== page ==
Review Score: 4 out of 5
Microsoft’s Surface has has seen a number of twists and turns in its young life, but two constants have been the presence of add-on magnetically attached keyboard covers and the unsurprising presence of Windows (and now, proper Windows in the Surface 3). Indeed, the Surface was always intended to be a showcase for Windows. But what if there was a Surface that didn’t run Windows?
That seems to be much of the idea behind the Remix Ultatablet, an Android tablet that has a strong resemblance to the Surface 2, such as an integrated multi-position kickstand (complete with microSD slot underneath) and a magnetically attaching keyboard cover. It’s missing a few niceties of the Surface 3. These include the ability for the top of the keyboard to magnetically attach to the base of the tablet, providing better stability and a kickstand that has a fluid range of angles. And while the Surface devices have a full-size USB port, the Ultratablet’s is a USB-on-the-Go connector requiring an adapter. On the other hand, Jide Tech includes the keyboard, which is a $129 add-on for the Surface. The tablet’s 11.6″ display lies between the current Surface 3 and Surface 3 Pro.
While the Ultratablet is a solidly built device, its polish isn’t quite up to that of the Surface Its magnetic power connector, for example, isn’t quite as sleek. Its AC adapter is rather large and lacks fold-in prongs. And its kickstand exhibits more give when opening and closing than the solid Surface’s. If you hold the tablet with the keyboard dangling, it’s apt to fall off; that’s not so for the Surface. However, the keyboard itself was comfortable and the trackpad — while small as was the case for smaller Surface devices — works fine. As the Ultratablet supports Bluetooth, a mouse can improve the experience.
The Ultratablet’s Surface illusion goes deeper than the hardware. The device runs a variant of Android that the company has dubbed Remix OS. In a nutshell, it’s about trying to make Android’s user interface as much like Windows’ as possible. Some of the major changes include a taskbar and removing widgets. A recent update brought a simple Start menu that essentially lists all apps installed. For those experienced with both Android and Windows, it can be a little confusing using something that’s in the middle. For example, there’s little support for right-clicking and files (in general) don’t show up on the desktop.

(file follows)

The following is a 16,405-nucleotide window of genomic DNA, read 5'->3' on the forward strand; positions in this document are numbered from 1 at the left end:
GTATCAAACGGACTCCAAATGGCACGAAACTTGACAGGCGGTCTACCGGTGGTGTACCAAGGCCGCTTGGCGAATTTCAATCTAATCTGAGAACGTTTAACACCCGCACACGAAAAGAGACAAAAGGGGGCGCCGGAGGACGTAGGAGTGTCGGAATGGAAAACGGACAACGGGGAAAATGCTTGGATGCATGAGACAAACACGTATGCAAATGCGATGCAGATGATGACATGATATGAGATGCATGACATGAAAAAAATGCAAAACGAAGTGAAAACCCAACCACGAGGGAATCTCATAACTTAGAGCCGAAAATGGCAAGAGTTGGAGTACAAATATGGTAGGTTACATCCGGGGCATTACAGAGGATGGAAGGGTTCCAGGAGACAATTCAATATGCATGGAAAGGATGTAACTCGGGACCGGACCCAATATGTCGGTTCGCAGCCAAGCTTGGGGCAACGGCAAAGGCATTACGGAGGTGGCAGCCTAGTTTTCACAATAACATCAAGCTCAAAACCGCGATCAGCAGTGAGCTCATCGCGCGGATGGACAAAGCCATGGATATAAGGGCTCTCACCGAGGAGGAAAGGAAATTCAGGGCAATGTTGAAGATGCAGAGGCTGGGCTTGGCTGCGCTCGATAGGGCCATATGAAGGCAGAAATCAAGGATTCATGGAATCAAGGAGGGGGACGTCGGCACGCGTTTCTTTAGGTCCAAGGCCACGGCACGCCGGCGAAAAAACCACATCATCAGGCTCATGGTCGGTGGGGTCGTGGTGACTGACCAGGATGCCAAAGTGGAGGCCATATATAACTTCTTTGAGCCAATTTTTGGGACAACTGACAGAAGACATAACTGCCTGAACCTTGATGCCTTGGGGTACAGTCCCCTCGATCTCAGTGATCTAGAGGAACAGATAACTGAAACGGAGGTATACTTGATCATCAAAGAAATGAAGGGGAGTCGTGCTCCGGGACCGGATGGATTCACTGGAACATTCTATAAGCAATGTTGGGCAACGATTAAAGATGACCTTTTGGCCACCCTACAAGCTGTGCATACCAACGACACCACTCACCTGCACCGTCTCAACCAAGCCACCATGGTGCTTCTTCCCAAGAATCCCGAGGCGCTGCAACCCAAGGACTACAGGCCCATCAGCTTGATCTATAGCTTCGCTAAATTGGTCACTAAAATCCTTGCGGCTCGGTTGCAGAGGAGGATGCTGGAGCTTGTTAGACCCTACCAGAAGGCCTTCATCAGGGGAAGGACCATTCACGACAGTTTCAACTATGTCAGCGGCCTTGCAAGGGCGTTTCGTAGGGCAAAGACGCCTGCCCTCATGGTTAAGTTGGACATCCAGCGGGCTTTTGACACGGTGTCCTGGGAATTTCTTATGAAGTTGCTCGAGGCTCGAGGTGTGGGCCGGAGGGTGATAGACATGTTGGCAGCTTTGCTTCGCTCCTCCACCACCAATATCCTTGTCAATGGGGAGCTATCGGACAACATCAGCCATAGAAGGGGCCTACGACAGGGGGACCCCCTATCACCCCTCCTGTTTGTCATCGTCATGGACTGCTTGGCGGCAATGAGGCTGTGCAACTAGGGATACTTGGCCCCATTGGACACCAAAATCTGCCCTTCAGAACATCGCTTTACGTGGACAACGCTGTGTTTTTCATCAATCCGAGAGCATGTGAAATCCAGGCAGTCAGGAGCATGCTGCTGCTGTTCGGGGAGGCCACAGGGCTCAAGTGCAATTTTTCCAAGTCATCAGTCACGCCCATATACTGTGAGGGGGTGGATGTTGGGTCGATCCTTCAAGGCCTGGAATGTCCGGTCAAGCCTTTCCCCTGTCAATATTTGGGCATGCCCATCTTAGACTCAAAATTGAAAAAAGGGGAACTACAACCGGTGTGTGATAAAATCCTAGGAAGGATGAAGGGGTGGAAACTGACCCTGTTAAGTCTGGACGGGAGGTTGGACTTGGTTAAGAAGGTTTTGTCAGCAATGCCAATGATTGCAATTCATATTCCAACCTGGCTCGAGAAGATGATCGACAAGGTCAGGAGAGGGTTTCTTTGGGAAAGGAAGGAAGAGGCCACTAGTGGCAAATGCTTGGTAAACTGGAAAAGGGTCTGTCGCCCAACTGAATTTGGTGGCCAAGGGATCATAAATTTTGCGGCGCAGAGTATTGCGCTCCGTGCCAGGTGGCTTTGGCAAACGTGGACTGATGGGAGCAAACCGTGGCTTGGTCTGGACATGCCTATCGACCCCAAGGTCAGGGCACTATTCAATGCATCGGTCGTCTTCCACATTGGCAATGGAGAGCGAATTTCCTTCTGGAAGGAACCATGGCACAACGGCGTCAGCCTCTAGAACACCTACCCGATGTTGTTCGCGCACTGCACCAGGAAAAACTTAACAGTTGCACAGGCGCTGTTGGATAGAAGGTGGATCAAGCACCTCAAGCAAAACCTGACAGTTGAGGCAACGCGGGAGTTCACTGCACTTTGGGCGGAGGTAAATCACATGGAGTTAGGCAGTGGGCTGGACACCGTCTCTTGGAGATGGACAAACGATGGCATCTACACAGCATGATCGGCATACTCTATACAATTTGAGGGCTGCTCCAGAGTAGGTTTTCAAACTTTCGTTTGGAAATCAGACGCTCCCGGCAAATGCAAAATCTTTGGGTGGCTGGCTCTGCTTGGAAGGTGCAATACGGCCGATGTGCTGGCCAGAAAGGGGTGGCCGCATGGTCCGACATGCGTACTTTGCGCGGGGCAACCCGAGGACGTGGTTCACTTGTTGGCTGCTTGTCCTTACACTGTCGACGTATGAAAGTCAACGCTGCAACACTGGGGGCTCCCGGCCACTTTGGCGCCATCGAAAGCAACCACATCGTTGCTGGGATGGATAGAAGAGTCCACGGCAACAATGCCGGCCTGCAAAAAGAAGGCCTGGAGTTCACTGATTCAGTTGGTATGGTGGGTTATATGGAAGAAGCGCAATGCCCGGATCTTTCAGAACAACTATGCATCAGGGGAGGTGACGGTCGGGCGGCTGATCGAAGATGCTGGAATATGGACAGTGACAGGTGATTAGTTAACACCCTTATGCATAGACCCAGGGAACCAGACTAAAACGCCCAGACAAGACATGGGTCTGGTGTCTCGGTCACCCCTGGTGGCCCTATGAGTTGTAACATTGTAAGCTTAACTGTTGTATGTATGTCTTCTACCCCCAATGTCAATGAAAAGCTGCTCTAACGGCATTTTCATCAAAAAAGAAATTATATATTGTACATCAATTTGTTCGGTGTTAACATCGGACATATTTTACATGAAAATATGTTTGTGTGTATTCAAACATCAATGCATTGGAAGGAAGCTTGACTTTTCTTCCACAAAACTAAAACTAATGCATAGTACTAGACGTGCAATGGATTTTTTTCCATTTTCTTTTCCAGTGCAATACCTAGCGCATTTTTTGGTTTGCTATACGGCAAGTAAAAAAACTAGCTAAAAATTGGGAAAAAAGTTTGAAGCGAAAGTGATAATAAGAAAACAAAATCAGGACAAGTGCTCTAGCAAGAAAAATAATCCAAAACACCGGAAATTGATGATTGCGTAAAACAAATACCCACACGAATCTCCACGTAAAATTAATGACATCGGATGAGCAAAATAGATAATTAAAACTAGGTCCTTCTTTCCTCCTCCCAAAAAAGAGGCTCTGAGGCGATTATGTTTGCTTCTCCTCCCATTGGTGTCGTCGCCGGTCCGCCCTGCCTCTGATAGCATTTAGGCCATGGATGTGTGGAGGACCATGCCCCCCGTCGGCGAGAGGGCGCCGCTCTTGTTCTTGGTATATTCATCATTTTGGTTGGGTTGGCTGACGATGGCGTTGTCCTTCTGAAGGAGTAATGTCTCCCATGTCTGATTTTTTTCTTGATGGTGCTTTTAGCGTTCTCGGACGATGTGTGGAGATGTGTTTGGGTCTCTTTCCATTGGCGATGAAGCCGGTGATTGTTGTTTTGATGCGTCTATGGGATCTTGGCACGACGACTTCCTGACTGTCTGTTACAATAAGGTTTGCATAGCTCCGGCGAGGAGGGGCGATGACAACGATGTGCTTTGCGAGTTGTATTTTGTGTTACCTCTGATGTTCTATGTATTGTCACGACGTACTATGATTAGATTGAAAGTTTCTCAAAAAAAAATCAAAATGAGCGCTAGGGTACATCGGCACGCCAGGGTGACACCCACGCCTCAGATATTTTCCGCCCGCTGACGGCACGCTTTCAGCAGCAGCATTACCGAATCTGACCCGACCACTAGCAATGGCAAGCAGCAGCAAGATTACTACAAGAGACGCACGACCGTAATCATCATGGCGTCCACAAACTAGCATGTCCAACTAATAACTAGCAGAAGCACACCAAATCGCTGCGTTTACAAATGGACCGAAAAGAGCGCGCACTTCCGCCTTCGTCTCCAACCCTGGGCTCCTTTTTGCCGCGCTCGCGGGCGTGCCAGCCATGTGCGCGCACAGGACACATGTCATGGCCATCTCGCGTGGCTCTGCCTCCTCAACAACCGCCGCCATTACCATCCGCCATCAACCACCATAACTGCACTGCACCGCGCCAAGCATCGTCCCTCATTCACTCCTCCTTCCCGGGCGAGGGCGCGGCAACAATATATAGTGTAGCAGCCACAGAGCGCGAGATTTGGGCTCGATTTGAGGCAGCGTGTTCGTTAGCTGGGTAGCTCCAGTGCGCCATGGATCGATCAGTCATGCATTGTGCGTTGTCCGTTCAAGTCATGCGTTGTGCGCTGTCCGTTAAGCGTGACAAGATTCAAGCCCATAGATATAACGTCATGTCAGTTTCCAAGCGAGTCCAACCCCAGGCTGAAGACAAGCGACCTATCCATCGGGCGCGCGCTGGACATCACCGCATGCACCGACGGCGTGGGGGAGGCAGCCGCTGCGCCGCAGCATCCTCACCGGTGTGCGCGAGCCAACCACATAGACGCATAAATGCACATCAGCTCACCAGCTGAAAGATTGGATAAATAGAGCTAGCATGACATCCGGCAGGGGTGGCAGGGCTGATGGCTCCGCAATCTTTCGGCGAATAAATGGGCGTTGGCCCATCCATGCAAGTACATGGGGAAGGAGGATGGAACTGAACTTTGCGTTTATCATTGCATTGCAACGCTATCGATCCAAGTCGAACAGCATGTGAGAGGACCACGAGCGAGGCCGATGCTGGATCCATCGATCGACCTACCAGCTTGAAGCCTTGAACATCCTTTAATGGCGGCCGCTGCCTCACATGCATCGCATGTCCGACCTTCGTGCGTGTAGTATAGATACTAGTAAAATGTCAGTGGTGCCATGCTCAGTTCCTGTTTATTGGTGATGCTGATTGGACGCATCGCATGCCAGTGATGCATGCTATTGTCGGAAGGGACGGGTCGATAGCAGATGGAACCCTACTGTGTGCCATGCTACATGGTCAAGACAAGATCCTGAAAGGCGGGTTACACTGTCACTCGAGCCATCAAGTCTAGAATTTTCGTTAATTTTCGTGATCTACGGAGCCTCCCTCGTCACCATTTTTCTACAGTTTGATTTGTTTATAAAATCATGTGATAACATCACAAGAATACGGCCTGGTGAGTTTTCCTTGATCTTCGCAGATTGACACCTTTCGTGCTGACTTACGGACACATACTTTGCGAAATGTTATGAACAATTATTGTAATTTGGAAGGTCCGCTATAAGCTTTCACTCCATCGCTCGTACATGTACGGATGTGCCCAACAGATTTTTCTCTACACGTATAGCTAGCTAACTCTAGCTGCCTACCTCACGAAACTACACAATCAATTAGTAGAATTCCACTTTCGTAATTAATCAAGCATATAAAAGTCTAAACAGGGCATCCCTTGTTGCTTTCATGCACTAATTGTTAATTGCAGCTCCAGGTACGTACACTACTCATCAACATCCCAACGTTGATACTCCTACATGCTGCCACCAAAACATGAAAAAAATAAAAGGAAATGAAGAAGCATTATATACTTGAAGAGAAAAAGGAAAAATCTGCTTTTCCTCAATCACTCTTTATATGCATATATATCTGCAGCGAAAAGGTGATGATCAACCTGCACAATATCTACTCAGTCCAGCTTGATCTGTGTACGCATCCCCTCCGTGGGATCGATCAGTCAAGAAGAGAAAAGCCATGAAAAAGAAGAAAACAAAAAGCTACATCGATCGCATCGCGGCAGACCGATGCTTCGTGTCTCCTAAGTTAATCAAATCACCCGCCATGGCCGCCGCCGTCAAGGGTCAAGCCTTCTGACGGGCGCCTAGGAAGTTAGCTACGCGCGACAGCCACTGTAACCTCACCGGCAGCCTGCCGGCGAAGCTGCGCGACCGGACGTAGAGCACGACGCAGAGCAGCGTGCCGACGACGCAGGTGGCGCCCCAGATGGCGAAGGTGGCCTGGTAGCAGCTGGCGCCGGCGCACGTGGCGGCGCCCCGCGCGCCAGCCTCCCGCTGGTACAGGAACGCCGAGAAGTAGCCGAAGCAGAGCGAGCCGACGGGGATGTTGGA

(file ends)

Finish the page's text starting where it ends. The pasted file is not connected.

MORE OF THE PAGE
As has been noted in other attempts to make an Android laptops, several Android programs, particularly those written for phones, don’t run in a landscape orientation. Remix OS has a workaround, which is to allow those apps to run in “phone mode” — a movable window that displays the app as it might look on a phone. It’s a decent workaround particularly for, say, music apps, but the app must be restarted in order to switch between native and phone mode. Unlike in Windows, there’s no way to resize an app’s window.
The Ultratablet ran everything that was thrown at it with good performance; the tablet also has long battery life. Its camera was disappointing and didn’t focus well, but that’s par for the course in many tablets. Android is becoming a more productive OS. One part of this is due to Microsoft making its Office 365 apps available there. Since the Ultratablet campaign,though, Windows has gotten better (if not touch-friendlier) with the release of the Windows 10, and those looking for an inexpensive Surface tablet with good battery life and broad Windows compatibility can pick up the Surface 3 for $499 excluding the keyboard.
The Ultratablet is clearly not for those who want a pure Android experience, but those who like the concept of Surface but want access to more touch-enabled apps. It lacks the design panache of big tablets from Dell and Lenovo. But at $399 with the keyboard (virtually a necessity for Surface), it’s a good value.